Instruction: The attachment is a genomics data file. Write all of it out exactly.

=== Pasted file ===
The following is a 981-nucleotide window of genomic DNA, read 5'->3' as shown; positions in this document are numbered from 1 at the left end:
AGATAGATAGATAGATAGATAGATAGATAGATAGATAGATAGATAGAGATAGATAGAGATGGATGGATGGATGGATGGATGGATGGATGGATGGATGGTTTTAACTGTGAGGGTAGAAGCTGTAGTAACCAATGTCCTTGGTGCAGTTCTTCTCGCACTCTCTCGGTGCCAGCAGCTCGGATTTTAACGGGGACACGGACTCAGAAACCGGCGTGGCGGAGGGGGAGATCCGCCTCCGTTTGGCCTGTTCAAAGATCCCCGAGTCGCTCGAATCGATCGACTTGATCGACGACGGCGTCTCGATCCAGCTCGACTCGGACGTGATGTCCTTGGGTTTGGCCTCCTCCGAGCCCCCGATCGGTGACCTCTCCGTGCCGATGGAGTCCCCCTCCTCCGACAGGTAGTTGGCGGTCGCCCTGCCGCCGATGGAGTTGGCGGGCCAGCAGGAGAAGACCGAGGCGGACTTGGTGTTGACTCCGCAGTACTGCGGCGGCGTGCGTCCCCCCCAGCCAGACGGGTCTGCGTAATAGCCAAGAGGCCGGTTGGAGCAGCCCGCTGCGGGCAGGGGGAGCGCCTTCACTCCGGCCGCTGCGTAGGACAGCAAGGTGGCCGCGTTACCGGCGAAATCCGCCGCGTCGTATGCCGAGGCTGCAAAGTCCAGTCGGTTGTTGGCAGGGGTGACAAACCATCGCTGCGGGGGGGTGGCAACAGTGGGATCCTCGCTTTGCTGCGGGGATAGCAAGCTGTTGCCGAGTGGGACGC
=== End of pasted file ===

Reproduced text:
The following is a 981-nucleotide window of genomic DNA, read 5'->3' as shown; positions in this document are numbered from 1 at the left end:
AGATAGATAGATAGATAGATAGATAGATAGATAGATAGATAGATAGAGATAGATAGAGATGGATGGATGGATGGATGGATGGATGGATGGATGGATGGTTTTAACTGTGAGGGTAGAAGCTGTAGTAACCAATGTCCTTGGTGCAGTTCTTCTCGCACTCTCTCGGTGCCAGCAGCTCGGATTTTAACGGGGACACGGACTCAGAAACCGGCGTGGCGGAGGGGGAGATCCGCCTCCGTTTGGCCTGTTCAAAGATCCCCGAGTCGCTCGAATCGATCGACTTGATCGACGACGGCGTCTCGATCCAGCTCGACTCGGACGTGATGTCCTTGGGTTTGGCCTCCTCCGAGCCCCCGATCGGTGACCTCTCCGTGCCGATGGAGTCCCCCTCCTCCGACAGGTAGTTGGCGGTCGCCCTGCCGCCGATGGAGTTGGCGGGCCAGCAGGAGAAGACCGAGGCGGACTTGGTGTTGACTCCGCAGTACTGCGGCGGCGTGCGTCCCCCCCAGCCAGACGGGTCTGCGTAATAGCCAAGAGGCCGGTTGGAGCAGCCCGCTGCGGGCAGGGGGAGCGCCTTCACTCCGGCCGCTGCGTAGGACAGCAAGGTGGCCGCGTTACCGGCGAAATCCGCCGCGTCGTATGCCGAGGCTGCAAAGTCCAGTCGGTTGTTGGCAGGGGTGACAAACCATCGCTGCGGGGGGGTGGCAACAGTGGGATCCTCGCTTTGCTGCGGGGATAGCAAGCTGTTGCCGAGTGGGACGC